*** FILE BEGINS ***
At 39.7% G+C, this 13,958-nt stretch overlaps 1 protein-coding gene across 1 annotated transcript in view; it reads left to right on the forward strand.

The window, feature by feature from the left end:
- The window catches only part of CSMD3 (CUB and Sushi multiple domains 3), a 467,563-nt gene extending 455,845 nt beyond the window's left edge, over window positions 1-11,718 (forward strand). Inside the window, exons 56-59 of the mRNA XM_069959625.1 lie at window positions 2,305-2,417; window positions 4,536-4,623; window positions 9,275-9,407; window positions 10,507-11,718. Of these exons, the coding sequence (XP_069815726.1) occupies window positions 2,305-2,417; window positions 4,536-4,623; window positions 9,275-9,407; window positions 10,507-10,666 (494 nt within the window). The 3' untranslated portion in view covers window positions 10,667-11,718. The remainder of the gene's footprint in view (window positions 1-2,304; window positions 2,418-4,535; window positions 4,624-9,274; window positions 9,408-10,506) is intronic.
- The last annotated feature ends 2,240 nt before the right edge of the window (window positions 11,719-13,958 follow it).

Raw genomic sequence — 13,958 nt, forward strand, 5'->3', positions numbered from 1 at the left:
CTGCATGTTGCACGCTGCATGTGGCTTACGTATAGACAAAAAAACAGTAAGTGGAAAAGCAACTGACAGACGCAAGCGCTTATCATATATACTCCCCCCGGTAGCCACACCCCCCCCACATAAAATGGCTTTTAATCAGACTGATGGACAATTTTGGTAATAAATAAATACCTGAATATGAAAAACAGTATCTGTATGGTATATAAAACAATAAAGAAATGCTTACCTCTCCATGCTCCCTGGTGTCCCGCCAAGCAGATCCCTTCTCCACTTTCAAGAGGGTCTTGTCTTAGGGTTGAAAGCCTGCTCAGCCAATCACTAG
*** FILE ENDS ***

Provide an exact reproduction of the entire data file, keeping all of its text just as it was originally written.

At 39.7% G+C, this 13,958-nt stretch overlaps 1 protein-coding gene across 1 annotated transcript in view; it reads left to right on the forward strand.

The window, feature by feature from the left end:
- The window catches only part of CSMD3 (CUB and Sushi multiple domains 3), a 467,563-nt gene extending 455,845 nt beyond the window's left edge, over window positions 1-11,718 (forward strand). Inside the window, exons 56-59 of the mRNA XM_069959625.1 lie at window positions 2,305-2,417; window positions 4,536-4,623; window positions 9,275-9,407; window positions 10,507-11,718. Of these exons, the coding sequence (XP_069815726.1) occupies window positions 2,305-2,417; window positions 4,536-4,623; window positions 9,275-9,407; window positions 10,507-10,666 (494 nt within the window). The 3' untranslated portion in view covers window positions 10,667-11,718. The remainder of the gene's footprint in view (window positions 1-2,304; window positions 2,418-4,535; window positions 4,624-9,274; window positions 9,408-10,506) is intronic.
- The last annotated feature ends 2,240 nt before the right edge of the window (window positions 11,719-13,958 follow it).

Raw genomic sequence — 13,958 nt, forward strand, 5'->3', positions numbered from 1 at the left:
CTGCATGTTGCACGCTGCATGTGGCTTACGTATAGACAAAAAAACAGTAAGTGGAAAAGCAACTGACAGACGCAAGCGCTTATCATATATACTCCCCCCGGTAGCCACACCCCCCCCACATAAAATGGCTTTTAATCAGACTGATGGACAATTTTGGTAATAAATAAATACCTGAATATGAAAAACAGTATCTGTATGGTATATAAAACAATAAAGAAATGCTTACCTCTCCATGCTCCCTGGTGTCCCGCCAAGCAGATCCCTTCTCCACTTTCAAGAGGGTCTTGTCTTAGGGTTGAAAGCCTGCTCAGCCAATCACTAG